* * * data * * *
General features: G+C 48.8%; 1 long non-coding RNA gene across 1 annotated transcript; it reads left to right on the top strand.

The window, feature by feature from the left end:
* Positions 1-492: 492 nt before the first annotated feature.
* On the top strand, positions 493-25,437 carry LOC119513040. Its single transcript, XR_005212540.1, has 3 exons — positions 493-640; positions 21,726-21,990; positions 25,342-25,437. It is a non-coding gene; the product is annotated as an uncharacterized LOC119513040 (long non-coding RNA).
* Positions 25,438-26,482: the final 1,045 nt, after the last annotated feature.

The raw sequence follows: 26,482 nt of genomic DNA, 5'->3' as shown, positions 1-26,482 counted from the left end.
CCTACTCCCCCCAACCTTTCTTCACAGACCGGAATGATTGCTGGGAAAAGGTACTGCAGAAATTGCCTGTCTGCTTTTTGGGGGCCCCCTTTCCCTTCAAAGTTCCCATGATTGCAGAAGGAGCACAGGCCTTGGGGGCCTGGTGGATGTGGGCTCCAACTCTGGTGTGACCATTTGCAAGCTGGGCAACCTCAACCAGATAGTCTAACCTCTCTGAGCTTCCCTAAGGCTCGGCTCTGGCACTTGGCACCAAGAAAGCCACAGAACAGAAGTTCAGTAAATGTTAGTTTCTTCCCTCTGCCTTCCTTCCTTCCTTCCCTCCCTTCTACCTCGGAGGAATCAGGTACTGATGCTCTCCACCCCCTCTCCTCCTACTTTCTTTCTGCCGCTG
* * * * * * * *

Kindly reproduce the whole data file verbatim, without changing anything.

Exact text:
General features: G+C 48.8%; 1 long non-coding RNA gene across 1 annotated transcript; it reads left to right on the top strand.

The window, feature by feature from the left end:
* Positions 1-492: 492 nt before the first annotated feature.
* On the top strand, positions 493-25,437 carry LOC119513040. Its single transcript, XR_005212540.1, has 3 exons — positions 493-640; positions 21,726-21,990; positions 25,342-25,437. It is a non-coding gene; the product is annotated as an uncharacterized LOC119513040 (long non-coding RNA).
* Positions 25,438-26,482: the final 1,045 nt, after the last annotated feature.

The raw sequence follows: 26,482 nt of genomic DNA, 5'->3' as shown, positions 1-26,482 counted from the left end.
CCTACTCCCCCCAACCTTTCTTCACAGACCGGAATGATTGCTGGGAAAAGGTACTGCAGAAATTGCCTGTCTGCTTTTTGGGGGCCCCCTTTCCCTTCAAAGTTCCCATGATTGCAGAAGGAGCACAGGCCTTGGGGGCCTGGTGGATGTGGGCTCCAACTCTGGTGTGACCATTTGCAAGCTGGGCAACCTCAACCAGATAGTCTAACCTCTCTGAGCTTCCCTAAGGCTCGGCTCTGGCACTTGGCACCAAGAAAGCCACAGAACAGAAGTTCAGTAAATGTTAGTTTCTTCCCTCTGCCTTCCTTCCTTCCTTCCCTCCCTTCTACCTCGGAGGAATCAGGTACTGATGCTCTCCACCCCCTCTCCTCCTACTTTCTTTCTGCCGCTG